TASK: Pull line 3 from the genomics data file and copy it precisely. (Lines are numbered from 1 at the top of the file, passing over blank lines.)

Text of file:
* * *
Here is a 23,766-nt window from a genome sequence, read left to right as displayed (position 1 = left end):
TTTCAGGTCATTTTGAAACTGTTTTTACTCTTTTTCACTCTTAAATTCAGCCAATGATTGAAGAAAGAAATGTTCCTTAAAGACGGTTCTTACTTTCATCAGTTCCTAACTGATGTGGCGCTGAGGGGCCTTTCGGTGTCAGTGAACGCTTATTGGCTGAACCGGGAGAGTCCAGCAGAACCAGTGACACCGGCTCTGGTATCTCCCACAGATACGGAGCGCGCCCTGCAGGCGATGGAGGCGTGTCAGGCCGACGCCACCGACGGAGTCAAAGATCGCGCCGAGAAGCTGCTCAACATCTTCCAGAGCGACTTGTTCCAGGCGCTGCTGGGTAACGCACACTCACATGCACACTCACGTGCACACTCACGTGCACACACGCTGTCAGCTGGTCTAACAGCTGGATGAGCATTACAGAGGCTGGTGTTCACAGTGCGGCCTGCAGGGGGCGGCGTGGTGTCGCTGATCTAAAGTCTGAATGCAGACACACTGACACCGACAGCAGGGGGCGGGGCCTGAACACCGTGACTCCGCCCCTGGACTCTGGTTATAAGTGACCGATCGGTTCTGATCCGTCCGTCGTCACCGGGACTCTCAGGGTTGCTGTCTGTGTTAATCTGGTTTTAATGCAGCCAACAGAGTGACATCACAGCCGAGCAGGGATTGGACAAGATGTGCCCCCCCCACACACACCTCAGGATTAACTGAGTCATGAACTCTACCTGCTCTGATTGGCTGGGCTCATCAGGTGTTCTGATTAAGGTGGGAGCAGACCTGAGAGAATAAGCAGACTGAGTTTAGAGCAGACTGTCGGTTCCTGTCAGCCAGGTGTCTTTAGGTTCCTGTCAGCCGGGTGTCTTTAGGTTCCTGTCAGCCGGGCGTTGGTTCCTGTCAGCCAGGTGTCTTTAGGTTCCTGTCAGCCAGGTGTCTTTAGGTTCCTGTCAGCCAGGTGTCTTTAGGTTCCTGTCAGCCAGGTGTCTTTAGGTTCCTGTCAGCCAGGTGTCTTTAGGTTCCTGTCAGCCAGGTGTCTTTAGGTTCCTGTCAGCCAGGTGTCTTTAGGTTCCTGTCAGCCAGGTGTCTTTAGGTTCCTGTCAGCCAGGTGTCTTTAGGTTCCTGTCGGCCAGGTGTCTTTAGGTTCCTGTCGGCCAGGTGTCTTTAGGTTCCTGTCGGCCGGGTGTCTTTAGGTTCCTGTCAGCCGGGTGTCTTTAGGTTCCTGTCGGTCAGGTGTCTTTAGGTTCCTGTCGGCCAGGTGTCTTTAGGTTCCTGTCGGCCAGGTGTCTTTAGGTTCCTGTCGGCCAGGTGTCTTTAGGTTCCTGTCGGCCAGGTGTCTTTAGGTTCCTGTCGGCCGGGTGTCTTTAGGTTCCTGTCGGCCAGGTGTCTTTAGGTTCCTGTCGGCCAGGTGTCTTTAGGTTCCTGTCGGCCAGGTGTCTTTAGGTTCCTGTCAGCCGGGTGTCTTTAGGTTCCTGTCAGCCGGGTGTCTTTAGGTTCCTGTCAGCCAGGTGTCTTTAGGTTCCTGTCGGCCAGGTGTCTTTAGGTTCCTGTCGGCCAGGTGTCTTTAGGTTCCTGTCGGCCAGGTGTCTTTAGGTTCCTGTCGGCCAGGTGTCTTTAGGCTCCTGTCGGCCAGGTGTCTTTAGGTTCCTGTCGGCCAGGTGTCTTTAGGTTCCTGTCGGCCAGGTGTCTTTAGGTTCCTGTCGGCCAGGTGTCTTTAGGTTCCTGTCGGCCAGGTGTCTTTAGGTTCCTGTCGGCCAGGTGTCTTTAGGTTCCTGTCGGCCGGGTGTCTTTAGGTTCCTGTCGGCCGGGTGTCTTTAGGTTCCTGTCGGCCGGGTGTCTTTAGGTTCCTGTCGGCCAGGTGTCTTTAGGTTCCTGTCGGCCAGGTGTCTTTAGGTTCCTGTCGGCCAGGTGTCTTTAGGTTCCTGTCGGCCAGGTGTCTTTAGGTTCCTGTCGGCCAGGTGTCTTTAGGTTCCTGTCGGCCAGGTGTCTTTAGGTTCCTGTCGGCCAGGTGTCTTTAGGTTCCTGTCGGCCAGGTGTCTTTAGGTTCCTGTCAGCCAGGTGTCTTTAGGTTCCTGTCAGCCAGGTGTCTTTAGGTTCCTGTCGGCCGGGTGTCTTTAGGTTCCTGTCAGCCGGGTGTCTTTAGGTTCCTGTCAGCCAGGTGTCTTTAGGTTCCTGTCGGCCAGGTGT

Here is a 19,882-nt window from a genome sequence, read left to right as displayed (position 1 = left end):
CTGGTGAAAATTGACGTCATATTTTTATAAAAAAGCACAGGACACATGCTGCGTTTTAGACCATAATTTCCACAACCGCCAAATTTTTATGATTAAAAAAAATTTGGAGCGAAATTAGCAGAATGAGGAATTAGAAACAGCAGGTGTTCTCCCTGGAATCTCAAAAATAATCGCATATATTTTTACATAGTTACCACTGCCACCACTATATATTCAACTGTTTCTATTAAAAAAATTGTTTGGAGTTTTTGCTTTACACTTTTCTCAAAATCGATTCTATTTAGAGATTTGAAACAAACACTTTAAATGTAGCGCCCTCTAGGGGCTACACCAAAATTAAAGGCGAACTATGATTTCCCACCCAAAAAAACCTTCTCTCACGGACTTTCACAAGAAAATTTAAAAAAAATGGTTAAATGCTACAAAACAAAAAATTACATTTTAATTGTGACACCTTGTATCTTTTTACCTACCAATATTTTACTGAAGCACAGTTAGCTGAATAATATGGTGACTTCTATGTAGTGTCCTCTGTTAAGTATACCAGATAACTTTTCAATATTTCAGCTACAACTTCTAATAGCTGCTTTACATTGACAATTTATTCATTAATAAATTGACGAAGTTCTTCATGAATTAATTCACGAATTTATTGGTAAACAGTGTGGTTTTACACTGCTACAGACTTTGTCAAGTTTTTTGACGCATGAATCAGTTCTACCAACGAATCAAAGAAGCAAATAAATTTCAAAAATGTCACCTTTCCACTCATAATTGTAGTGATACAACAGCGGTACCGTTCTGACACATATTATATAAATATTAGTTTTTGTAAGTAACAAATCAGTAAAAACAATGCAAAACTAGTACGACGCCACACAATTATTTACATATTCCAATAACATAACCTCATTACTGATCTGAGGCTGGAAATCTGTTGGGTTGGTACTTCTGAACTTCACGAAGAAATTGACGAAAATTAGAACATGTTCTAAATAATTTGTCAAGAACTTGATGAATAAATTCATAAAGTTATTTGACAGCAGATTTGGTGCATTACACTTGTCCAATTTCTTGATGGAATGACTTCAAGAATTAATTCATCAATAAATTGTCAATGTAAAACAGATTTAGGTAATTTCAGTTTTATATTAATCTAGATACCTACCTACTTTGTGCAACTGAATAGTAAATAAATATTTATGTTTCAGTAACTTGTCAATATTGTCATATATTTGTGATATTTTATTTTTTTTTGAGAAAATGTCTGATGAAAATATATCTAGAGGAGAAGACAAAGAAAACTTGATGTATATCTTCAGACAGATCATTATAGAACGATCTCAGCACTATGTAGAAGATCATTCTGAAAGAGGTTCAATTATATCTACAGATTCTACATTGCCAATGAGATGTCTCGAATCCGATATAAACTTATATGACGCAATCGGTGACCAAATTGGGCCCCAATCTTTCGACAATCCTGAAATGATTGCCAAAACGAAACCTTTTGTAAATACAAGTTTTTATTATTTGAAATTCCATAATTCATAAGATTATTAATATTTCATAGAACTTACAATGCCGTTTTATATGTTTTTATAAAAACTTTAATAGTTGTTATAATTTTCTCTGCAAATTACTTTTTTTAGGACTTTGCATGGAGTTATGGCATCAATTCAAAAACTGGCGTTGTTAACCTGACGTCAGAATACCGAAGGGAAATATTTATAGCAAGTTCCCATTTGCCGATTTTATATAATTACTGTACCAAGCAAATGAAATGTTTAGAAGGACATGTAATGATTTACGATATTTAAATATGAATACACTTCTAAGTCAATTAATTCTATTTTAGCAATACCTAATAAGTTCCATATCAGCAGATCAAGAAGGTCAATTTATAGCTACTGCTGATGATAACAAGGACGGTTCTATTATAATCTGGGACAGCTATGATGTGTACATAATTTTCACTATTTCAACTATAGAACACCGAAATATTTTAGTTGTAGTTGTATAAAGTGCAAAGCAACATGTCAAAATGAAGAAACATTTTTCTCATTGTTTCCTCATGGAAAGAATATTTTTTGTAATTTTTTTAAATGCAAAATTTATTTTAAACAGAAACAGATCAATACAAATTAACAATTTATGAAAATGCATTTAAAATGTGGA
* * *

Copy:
Here is a 19,882-nt window from a genome sequence, read left to right as displayed (position 1 = left end):